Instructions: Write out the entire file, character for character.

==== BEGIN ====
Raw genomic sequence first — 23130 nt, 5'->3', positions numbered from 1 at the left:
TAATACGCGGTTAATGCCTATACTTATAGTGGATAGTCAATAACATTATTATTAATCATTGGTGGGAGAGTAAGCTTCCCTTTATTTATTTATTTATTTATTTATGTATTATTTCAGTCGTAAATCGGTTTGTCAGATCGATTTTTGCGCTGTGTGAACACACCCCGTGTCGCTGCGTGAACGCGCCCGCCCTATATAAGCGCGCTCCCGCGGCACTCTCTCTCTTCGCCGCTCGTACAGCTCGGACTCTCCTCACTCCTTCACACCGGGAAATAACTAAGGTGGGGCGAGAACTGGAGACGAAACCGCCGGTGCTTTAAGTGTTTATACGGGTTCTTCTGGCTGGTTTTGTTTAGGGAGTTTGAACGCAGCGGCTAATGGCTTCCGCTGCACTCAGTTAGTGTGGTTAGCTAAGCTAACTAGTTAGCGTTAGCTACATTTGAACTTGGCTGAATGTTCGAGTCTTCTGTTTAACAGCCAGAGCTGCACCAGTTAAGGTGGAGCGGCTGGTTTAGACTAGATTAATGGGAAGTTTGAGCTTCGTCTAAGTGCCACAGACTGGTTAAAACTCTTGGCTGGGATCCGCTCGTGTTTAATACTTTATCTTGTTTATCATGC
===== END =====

Raw genomic sequence first — 23130 nt, 5'->3', positions numbered from 1 at the left:
TAATACGCGGTTAATGCCTATACTTATAGTGGATAGTCAATAACATTATTATTAATCATTGGTGGGAGAGTAAGCTTCCCTTTATTTATTTATTTATTTATTTATGTATTATTTCAGTCGTAAATCGGTTTGTCAGATCGATTTTTGCGCTGTGTGAACACACCCCGTGTCGCTGCGTGAACGCGCCCGCCCTATATAAGCGCGCTCCCGCGGCACTCTCTCTCTTCGCCGCTCGTACAGCTCGGACTCTCCTCACTCCTTCACACCGGGAAATAACTAAGGTGGGGCGAGAACTGGAGACGAAACCGCCGGTGCTTTAAGTGTTTATACGGGTTCTTCTGGCTGGTTTTGTTTAGGGAGTTTGAACGCAGCGGCTAATGGCTTCCGCTGCACTCAGTTAGTGTGGTTAGCTAAGCTAACTAGTTAGCGTTAGCTACATTTGAACTTGGCTGAATGTTCGAGTCTTCTGTTTAACAGCCAGAGCTGCACCAGTTAAGGTGGAGCGGCTGGTTTAGACTAGATTAATGGGAAGTTTGAGCTTCGTCTAAGTGCCACAGACTGGTTAAAACTCTTGGCTGGGATCCGCTCGTGTTTAATACTTTATCTTGTTTATCATGC